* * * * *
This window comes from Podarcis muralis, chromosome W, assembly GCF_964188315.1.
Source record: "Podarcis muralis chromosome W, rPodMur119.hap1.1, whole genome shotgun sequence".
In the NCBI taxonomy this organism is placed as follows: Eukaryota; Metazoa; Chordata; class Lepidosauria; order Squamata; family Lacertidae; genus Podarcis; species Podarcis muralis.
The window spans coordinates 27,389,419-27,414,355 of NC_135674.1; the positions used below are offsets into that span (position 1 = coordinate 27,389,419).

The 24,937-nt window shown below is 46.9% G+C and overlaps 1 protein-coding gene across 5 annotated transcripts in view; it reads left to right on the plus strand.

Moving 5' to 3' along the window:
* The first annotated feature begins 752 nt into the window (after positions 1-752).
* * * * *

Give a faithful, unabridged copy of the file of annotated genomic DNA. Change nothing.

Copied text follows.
This window comes from Podarcis muralis, chromosome W, assembly GCF_964188315.1.
Source record: "Podarcis muralis chromosome W, rPodMur119.hap1.1, whole genome shotgun sequence".
In the NCBI taxonomy this organism is placed as follows: Eukaryota; Metazoa; Chordata; class Lepidosauria; order Squamata; family Lacertidae; genus Podarcis; species Podarcis muralis.
The window spans coordinates 27,389,419-27,414,355 of NC_135674.1; the positions used below are offsets into that span (position 1 = coordinate 27,389,419).

The 24,937-nt window shown below is 46.9% G+C and overlaps 1 protein-coding gene across 5 annotated transcripts in view; it reads left to right on the plus strand.

Moving 5' to 3' along the window:
* The first annotated feature begins 752 nt into the window (after positions 1-752).